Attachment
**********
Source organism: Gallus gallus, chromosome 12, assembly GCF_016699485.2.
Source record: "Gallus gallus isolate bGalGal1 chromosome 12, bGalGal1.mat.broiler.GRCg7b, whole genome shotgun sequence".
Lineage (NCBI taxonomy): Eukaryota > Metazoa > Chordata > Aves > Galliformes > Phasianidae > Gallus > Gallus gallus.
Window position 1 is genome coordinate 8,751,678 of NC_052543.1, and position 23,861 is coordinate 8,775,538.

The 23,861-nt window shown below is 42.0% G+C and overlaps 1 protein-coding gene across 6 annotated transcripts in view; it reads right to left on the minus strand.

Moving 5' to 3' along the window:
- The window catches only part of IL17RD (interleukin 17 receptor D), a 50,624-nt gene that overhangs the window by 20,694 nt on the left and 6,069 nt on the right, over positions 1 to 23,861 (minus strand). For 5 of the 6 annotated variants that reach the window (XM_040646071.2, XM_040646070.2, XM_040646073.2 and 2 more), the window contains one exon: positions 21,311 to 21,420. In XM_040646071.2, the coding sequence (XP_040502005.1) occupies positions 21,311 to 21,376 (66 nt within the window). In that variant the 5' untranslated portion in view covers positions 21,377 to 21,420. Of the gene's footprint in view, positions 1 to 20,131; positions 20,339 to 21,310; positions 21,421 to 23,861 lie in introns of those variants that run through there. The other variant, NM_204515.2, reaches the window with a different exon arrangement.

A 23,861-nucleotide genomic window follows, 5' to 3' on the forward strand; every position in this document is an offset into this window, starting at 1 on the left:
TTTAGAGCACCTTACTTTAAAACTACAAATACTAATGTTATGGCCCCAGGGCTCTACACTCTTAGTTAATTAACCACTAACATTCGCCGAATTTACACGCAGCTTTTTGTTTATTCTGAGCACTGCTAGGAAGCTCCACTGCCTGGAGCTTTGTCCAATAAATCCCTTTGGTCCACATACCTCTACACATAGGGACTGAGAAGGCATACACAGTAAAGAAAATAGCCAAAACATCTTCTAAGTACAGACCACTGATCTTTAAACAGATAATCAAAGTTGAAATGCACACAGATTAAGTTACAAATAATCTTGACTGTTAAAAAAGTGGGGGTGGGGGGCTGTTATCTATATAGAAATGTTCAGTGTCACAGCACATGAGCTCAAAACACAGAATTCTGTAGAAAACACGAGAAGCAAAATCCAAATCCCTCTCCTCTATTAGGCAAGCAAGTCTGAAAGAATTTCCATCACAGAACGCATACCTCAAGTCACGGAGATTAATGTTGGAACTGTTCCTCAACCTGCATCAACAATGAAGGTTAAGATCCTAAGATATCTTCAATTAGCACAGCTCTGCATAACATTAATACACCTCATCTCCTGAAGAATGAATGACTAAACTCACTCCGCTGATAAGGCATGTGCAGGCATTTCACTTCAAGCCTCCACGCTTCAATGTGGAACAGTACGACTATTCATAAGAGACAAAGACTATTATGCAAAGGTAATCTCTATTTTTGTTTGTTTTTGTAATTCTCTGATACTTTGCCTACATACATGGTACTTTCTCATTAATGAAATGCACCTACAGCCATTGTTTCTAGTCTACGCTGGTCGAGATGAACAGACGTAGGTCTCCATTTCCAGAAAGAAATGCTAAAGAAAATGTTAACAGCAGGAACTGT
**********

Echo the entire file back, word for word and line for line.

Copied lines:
Source organism: Gallus gallus, chromosome 12, assembly GCF_016699485.2.
Source record: "Gallus gallus isolate bGalGal1 chromosome 12, bGalGal1.mat.broiler.GRCg7b, whole genome shotgun sequence".
Lineage (NCBI taxonomy): Eukaryota > Metazoa > Chordata > Aves > Galliformes > Phasianidae > Gallus > Gallus gallus.
Window position 1 is genome coordinate 8,751,678 of NC_052543.1, and position 23,861 is coordinate 8,775,538.

The 23,861-nt window shown below is 42.0% G+C and overlaps 1 protein-coding gene across 6 annotated transcripts in view; it reads right to left on the minus strand.

Moving 5' to 3' along the window:
- The window catches only part of IL17RD (interleukin 17 receptor D), a 50,624-nt gene that overhangs the window by 20,694 nt on the left and 6,069 nt on the right, over positions 1 to 23,861 (minus strand). For 5 of the 6 annotated variants that reach the window (XM_040646071.2, XM_040646070.2, XM_040646073.2 and 2 more), the window contains one exon: positions 21,311 to 21,420. In XM_040646071.2, the coding sequence (XP_040502005.1) occupies positions 21,311 to 21,376 (66 nt within the window). In that variant the 5' untranslated portion in view covers positions 21,377 to 21,420. Of the gene's footprint in view, positions 1 to 20,131; positions 20,339 to 21,310; positions 21,421 to 23,861 lie in introns of those variants that run through there. The other variant, NM_204515.2, reaches the window with a different exon arrangement.

A 23,861-nucleotide genomic window follows, 5' to 3' on the forward strand; every position in this document is an offset into this window, starting at 1 on the left:
TTTAGAGCACCTTACTTTAAAACTACAAATACTAATGTTATGGCCCCAGGGCTCTACACTCTTAGTTAATTAACCACTAACATTCGCCGAATTTACACGCAGCTTTTTGTTTATTCTGAGCACTGCTAGGAAGCTCCACTGCCTGGAGCTTTGTCCAATAAATCCCTTTGGTCCACATACCTCTACACATAGGGACTGAGAAGGCATACACAGTAAAGAAAATAGCCAAAACATCTTCTAAGTACAGACCACTGATCTTTAAACAGATAATCAAAGTTGAAATGCACACAGATTAAGTTACAAATAATCTTGACTGTTAAAAAAGTGGGGGTGGGGGGCTGTTATCTATATAGAAATGTTCAGTGTCACAGCACATGAGCTCAAAACACAGAATTCTGTAGAAAACACGAGAAGCAAAATCCAAATCCCTCTCCTCTATTAGGCAAGCAAGTCTGAAAGAATTTCCATCACAGAACGCATACCTCAAGTCACGGAGATTAATGTTGGAACTGTTCCTCAACCTGCATCAACAATGAAGGTTAAGATCCTAAGATATCTTCAATTAGCACAGCTCTGCATAACATTAATACACCTCATCTCCTGAAGAATGAATGACTAAACTCACTCCGCTGATAAGGCATGTGCAGGCATTTCACTTCAAGCCTCCACGCTTCAATGTGGAACAGTACGACTATTCATAAGAGACAAAGACTATTATGCAAAGGTAATCTCTATTTTTGTTTGTTTTTGTAATTCTCTGATACTTTGCCTACATACATGGTACTTTCTCATTAATGAAATGCACCTACAGCCATTGTTTCTAGTCTACGCTGGTCGAGATGAACAGACGTAGGTCTCCATTTCCAGAAAGAAATGCTAAAGAAAATGTTAACAGCAGGAACTGT